“There’s a growing ecosystem. That’s wt is exciting,’’ said Julie Neitzel, a partner at WE Family Offices, a Miami firm that manages investments for families with assets of at least $50 million. She said she measures progress when it comes time to fill a position in WE’s 40-person office. “Five years ago, it was really hard to find good talent here.”
New York remains the undisputed center of the hedge-fund universe. Chicago, Boston, Connecticut and San Francisco are among the notable outposts. Each of those cities is home to at least one firm listed in The Hedge Fund Journal’s list of the top 50 fund managers in the country. ESL snagged No. 34 on the list with $11 billion under management, but the company was still listed as being from Greenwich, Conn.. No South Florida address made the roster.
Josh Gelfman, who left New York City’s economic development arm to fill a new economic-development post created by Miami-Dade Mayor Carlos Gimenez, said Miami offers a good value for hedge-fund managers. But he warned they have limitless options when deciding to move.
“I think it’s an incredibly competitive challenge,’’ Gelfman said of the DDA campaign. “You’re talking about folks who can operate anywhere in the world.”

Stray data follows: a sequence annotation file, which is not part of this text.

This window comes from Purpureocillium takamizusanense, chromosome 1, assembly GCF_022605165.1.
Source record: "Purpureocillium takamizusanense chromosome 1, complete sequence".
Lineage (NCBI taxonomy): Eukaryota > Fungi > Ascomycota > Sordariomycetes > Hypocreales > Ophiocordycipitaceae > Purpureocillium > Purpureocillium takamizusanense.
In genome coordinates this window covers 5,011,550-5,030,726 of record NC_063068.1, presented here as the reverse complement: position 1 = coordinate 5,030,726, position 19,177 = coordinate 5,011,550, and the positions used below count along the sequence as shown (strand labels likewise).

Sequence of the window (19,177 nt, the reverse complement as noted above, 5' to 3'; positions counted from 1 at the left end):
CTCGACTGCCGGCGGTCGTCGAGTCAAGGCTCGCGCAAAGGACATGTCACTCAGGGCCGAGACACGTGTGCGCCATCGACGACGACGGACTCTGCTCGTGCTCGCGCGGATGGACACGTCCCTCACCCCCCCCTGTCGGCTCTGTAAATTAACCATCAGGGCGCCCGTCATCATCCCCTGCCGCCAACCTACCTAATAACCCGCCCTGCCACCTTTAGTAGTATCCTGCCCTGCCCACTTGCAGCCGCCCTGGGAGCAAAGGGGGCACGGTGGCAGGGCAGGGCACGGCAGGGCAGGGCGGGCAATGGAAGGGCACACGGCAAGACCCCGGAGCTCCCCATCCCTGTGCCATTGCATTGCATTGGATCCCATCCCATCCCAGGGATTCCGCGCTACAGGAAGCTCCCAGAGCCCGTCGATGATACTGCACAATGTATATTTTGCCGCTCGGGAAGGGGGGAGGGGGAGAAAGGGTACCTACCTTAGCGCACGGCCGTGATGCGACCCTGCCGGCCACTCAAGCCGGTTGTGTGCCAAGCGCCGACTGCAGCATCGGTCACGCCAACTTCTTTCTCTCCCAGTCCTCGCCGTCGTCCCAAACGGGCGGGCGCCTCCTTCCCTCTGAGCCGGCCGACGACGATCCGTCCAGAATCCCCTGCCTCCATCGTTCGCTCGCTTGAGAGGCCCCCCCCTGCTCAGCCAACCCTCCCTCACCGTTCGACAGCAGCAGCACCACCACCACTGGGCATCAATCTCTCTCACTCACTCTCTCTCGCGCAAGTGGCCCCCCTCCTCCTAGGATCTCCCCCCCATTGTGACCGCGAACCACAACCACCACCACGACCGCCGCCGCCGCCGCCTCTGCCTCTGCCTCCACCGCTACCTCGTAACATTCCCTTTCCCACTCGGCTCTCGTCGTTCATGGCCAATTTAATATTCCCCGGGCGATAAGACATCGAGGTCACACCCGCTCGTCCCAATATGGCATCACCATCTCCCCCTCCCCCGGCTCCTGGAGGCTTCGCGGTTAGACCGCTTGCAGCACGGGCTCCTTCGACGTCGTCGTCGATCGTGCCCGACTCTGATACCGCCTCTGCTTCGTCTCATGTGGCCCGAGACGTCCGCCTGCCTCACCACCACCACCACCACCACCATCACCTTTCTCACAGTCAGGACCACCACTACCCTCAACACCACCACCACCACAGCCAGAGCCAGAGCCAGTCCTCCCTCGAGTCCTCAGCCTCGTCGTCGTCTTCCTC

Financial executives say a natural growth spot for the city’s financial sector are satellite offices by funds who want a Miami base to meet with Latin American clients. Still, in a recent presentation by Motwani and Sarnoff to local fund managers, there was little talk of Miami’s familiar role as the “Gateway to the Americas,’’ a common selling point for economic development.
That hints at another aim behind the hedge-fund push: while Miami already serves as a financial capital of Latin America, the DDA campaign could boost the city’s profile as a finance hub for the United States.
“I thought we would be much more dependent on Latin America” in making the pitch to hedge funds, Sarnoff said. “When you get around these guys, it’s not that at all. You hear a lot about Miami being an alternative to New York.”
James Varnadoe, managing director of Miami’s KVR Trade Finance, which provides loans for importers and exporters, said the campaign’s success may depend on how comfortable hedge-fund managers feel about the social scene in Miami.
“In New York, if you talk to the hedge funds, they want a social environment where they can talk to other hedge-fund managers,’’ said Varnadoe, who is also a board member of the Miami Finance Forum. “I think there’s enough hedge-fund and private-equity guys to start that.”
As with most economic-development programs, it’s hard to sort success from relocations that would have happened anyway. Sarnoff said one hedge fund from California, which he would not name, is in the midst of moving to Miami.
The firm has rented space in Coconut Grove’s SBS office building, Sarnoff said. The firm plans to employ 25 people with an average yearly salary of $100,000, according to county documents. Miami-Dade commissioners granted the unnamed firm $63,000 in state and local incentives tied to future job creation. (County procedures call for the firm to be made public once the deal is exercised.)